The state attorney general has issued an opinion (AGO 09-167) addressing the question of whether deputy sheriffs who run for sheriff (without first resigning their deputy position) violate any state or federal law.
If the deputy sheriff's position or duties are in connection with an activity financed in whole or in part by federal loans or grants, then the federal Hatch Act would prohibit him from running for the office of sheriff unless he first resigned from employment as a deputy sheriff.
Additionally, a deputy sheriff in a county that has adopted the County Sheriff's Civil Service Law of 1974 is prohibited from making an endorsement of any candidate in any campaign for elected office. A deputy sheriff's announcement of his or her candidacy for the office of sheriff would constitute an endorsement of that candidacy. Accordingly, the deputy sheriff would be in violation of Tenn. Code Ann. Section 8-8-419 unless he or she first resigned from employment.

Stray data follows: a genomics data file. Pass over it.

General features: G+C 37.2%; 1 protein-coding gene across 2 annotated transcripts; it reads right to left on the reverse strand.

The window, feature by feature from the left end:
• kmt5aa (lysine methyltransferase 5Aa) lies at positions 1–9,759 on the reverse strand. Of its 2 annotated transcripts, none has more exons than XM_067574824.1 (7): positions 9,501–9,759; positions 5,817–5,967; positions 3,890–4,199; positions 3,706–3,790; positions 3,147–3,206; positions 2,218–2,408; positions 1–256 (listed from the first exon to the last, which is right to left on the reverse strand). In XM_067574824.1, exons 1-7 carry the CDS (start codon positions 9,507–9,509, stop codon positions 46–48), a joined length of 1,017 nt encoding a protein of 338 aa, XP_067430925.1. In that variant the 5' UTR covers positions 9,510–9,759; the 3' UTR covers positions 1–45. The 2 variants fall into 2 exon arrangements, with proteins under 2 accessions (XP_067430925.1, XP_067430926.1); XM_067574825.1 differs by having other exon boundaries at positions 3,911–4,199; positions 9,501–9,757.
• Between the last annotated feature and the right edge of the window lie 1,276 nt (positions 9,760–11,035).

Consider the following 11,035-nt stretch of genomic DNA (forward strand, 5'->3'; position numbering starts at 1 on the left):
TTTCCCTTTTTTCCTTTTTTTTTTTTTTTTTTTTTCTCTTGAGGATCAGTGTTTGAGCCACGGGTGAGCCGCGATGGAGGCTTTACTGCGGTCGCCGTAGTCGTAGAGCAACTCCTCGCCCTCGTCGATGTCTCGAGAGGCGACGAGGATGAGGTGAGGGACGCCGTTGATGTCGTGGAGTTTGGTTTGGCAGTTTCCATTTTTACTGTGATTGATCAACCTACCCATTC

The complete opinion is here
This Tennessee AG's opinion could have implications for the current sheriff's race in Hamblen County as well as other counties. The Tennessee attorney general has opined that certain deputy sheriffs can not continue to serve as a deputy sheriff and run for sheriff at the same time. The AG's opinion is generally considered as persuasive authority, but it does not have the force of law. If a candidate for sheriff somewhere decides that he or she wants to challenge the right of a particular deputy sheriff to run for the sheriff's office, this AG's opinion may end up being tested in a court of law.